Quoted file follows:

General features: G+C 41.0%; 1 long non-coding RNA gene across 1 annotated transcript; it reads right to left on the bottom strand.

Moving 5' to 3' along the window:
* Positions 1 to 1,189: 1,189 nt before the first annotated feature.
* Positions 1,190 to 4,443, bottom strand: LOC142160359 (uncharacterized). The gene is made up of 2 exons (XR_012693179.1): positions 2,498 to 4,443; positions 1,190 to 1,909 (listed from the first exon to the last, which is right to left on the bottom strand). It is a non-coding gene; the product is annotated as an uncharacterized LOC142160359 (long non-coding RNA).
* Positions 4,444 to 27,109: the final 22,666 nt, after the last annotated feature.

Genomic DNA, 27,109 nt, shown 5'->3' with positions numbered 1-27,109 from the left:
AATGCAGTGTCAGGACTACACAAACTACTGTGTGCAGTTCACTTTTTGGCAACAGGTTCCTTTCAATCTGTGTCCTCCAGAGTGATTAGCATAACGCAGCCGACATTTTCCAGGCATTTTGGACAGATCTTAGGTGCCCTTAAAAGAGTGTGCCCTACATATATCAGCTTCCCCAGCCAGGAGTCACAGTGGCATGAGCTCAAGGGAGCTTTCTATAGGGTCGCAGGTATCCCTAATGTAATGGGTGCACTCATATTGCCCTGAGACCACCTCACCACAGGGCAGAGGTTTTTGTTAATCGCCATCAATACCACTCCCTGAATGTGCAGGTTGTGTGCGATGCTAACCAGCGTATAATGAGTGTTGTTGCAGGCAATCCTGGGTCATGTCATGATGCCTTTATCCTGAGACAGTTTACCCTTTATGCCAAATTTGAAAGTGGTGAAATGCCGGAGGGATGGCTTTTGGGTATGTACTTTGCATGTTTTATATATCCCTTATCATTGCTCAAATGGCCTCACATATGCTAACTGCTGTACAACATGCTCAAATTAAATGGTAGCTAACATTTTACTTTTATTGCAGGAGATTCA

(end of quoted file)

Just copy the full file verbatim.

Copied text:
General features: G+C 41.0%; 1 long non-coding RNA gene across 1 annotated transcript; it reads right to left on the bottom strand.

Moving 5' to 3' along the window:
* Positions 1 to 1,189: 1,189 nt before the first annotated feature.
* Positions 1,190 to 4,443, bottom strand: LOC142160359 (uncharacterized). The gene is made up of 2 exons (XR_012693179.1): positions 2,498 to 4,443; positions 1,190 to 1,909 (listed from the first exon to the last, which is right to left on the bottom strand). It is a non-coding gene; the product is annotated as an uncharacterized LOC142160359 (long non-coding RNA).
* Positions 4,444 to 27,109: the final 22,666 nt, after the last annotated feature.

Genomic DNA, 27,109 nt, shown 5'->3' with positions numbered 1-27,109 from the left:
AATGCAGTGTCAGGACTACACAAACTACTGTGTGCAGTTCACTTTTTGGCAACAGGTTCCTTTCAATCTGTGTCCTCCAGAGTGATTAGCATAACGCAGCCGACATTTTCCAGGCATTTTGGACAGATCTTAGGTGCCCTTAAAAGAGTGTGCCCTACATATATCAGCTTCCCCAGCCAGGAGTCACAGTGGCATGAGCTCAAGGGAGCTTTCTATAGGGTCGCAGGTATCCCTAATGTAATGGGTGCACTCATATTGCCCTGAGACCACCTCACCACAGGGCAGAGGTTTTTGTTAATCGCCATCAATACCACTCCCTGAATGTGCAGGTTGTGTGCGATGCTAACCAGCGTATAATGAGTGTTGTTGCAGGCAATCCTGGGTCATGTCATGATGCCTTTATCCTGAGACAGTTTACCCTTTATGCCAAATTTGAAAGTGGTGAAATGCCGGAGGGATGGCTTTTGGGTATGTACTTTGCATGTTTTATATATCCCTTATCATTGCTCAAATGGCCTCACATATGCTAACTGCTGTACAACATGCTCAAATTAAATGGTAGCTAACATTTTACTTTTATTGCAGGAGATTCA